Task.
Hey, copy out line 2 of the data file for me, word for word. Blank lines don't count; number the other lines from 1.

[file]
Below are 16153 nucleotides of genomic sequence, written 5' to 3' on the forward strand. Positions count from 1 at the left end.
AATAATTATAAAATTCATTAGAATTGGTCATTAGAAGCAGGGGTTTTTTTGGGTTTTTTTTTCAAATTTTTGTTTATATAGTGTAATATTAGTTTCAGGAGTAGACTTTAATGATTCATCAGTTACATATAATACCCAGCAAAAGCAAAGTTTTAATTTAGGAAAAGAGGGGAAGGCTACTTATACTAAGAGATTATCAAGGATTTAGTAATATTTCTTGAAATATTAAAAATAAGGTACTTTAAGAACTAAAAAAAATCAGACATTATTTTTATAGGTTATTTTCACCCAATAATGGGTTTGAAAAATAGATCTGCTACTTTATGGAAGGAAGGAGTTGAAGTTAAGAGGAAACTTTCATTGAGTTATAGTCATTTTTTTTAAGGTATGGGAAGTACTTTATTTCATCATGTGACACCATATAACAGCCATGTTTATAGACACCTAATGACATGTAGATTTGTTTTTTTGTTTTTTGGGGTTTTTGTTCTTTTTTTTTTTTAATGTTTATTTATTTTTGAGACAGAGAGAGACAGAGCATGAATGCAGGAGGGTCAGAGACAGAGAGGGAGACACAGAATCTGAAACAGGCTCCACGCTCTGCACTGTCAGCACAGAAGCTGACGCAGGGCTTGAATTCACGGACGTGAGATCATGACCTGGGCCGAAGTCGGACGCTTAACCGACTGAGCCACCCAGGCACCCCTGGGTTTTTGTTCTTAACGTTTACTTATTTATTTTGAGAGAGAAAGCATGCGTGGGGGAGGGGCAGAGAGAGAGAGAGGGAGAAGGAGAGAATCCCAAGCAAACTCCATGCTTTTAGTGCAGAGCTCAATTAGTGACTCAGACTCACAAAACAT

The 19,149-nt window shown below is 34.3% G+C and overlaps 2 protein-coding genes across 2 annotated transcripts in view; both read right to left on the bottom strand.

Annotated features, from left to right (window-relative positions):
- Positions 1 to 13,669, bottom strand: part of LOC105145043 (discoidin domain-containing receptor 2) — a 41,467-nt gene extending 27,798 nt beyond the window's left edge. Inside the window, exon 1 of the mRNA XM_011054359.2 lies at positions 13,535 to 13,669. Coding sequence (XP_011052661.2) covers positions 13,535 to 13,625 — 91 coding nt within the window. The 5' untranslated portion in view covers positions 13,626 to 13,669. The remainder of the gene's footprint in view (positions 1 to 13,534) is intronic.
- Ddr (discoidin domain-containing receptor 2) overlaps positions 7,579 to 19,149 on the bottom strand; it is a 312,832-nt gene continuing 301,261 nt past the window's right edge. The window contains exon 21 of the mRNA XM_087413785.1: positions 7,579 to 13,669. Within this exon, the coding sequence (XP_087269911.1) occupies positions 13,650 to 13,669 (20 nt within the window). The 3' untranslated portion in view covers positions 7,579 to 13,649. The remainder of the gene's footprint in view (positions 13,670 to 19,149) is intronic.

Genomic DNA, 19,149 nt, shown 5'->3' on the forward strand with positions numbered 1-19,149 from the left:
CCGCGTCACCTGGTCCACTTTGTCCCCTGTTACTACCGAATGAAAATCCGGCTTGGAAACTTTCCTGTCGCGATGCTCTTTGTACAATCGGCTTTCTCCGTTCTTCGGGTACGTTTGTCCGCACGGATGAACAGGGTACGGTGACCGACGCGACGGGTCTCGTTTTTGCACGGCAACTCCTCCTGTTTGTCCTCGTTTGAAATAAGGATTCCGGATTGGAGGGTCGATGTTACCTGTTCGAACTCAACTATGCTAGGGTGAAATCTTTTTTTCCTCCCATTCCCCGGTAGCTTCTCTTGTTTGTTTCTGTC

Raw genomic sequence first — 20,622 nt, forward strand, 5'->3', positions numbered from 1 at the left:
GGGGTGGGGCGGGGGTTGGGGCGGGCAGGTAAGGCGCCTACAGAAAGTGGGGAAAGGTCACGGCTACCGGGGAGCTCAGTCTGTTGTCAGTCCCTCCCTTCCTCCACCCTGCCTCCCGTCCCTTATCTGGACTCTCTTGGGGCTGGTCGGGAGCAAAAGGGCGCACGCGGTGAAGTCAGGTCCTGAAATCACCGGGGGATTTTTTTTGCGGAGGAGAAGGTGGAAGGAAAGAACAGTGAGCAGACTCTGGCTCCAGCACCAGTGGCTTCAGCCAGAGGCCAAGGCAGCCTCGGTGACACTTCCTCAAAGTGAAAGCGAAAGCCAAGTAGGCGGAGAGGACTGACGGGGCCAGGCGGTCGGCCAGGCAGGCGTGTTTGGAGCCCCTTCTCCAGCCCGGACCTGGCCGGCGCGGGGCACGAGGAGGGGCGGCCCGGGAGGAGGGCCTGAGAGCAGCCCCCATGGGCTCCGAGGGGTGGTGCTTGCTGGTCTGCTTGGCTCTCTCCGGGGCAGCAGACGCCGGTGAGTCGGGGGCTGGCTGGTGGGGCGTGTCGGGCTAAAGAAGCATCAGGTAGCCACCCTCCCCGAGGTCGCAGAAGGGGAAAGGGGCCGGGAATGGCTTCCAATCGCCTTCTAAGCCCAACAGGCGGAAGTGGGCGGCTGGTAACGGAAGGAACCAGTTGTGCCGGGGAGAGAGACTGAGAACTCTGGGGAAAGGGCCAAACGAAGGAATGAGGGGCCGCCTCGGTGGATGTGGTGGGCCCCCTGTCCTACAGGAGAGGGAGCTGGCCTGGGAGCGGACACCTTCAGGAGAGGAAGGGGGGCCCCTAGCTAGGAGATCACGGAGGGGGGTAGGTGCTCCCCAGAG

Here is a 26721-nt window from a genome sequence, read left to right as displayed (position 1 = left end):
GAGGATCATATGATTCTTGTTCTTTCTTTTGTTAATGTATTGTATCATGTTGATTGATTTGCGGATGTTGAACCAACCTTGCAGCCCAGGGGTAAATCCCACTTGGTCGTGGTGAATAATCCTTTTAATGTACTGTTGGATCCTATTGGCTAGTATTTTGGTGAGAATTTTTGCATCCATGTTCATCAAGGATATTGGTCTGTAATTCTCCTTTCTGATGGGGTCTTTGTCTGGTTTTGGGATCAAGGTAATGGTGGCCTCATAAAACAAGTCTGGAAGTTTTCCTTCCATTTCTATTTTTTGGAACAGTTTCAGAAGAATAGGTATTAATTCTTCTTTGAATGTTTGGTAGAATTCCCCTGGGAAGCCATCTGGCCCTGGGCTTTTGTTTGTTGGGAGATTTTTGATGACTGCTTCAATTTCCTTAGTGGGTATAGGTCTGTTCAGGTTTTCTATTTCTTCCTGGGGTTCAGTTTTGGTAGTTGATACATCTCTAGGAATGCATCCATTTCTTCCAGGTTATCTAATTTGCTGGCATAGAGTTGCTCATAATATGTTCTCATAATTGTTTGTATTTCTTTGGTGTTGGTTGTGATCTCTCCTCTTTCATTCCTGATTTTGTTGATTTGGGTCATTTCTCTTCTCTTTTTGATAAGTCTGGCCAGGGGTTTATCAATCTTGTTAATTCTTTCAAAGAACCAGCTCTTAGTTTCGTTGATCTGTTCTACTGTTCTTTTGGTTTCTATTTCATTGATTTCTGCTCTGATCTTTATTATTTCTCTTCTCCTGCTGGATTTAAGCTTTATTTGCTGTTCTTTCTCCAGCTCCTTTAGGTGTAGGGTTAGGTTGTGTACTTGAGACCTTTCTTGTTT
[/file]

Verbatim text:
AATAATTATAAAATTCATTAGAATTGGTCATTAGAAGCAGGGGTTTTTTTGGGTTTTTTTTTCAAATTTTTGTTTATATAGTGTAATATTAGTTTCAGGAGTAGACTTTAATGATTCATCAGTTACATATAATACCCAGCAAAAGCAAAGTTTTAATTTAGGAAAAGAGGGGAAGGCTACTTATACTAAGAGATTATCAAGGATTTAGTAATATTTCTTGAAATATTAAAAATAAGGTACTTTAAGAACTAAAAAAAATCAGACATTATTTTTATAGGTTATTTTCACCCAATAATGGGTTTGAAAAATAGATCTGCTACTTTATGGAAGGAAGGAGTTGAAGTTAAGAGGAAACTTTCATTGAGTTATAGTCATTTTTTTTAAGGTATGGGAAGTACTTTATTTCATCATGTGACACCATATAACAGCCATGTTTATAGACACCTAATGACATGTAGATTTGTTTTTTTGTTTTTTGGGGTTTTTGTTCTTTTTTTTTTTTAATGTTTATTTATTTTTGAGACAGAGAGAGACAGAGCATGAATGCAGGAGGGTCAGAGACAGAGAGGGAGACACAGAATCTGAAACAGGCTCCACGCTCTGCACTGTCAGCACAGAAGCTGACGCAGGGCTTGAATTCACGGACGTGAGATCATGACCTGGGCCGAAGTCGGACGCTTAACCGACTGAGCCACCCAGGCACCCCTGGGTTTTTGTTCTTAACGTTTACTTATTTATTTTGAGAGAGAAAGCATGCGTGGGGGAGGGGCAGAGAGAGAGAGAGGGAGAAGGAGAGAATCCCAAGCAAACTCCATGCTTTTAGTGCAGAGCTCAATTAGTGACTCAGACTCACAAAACAT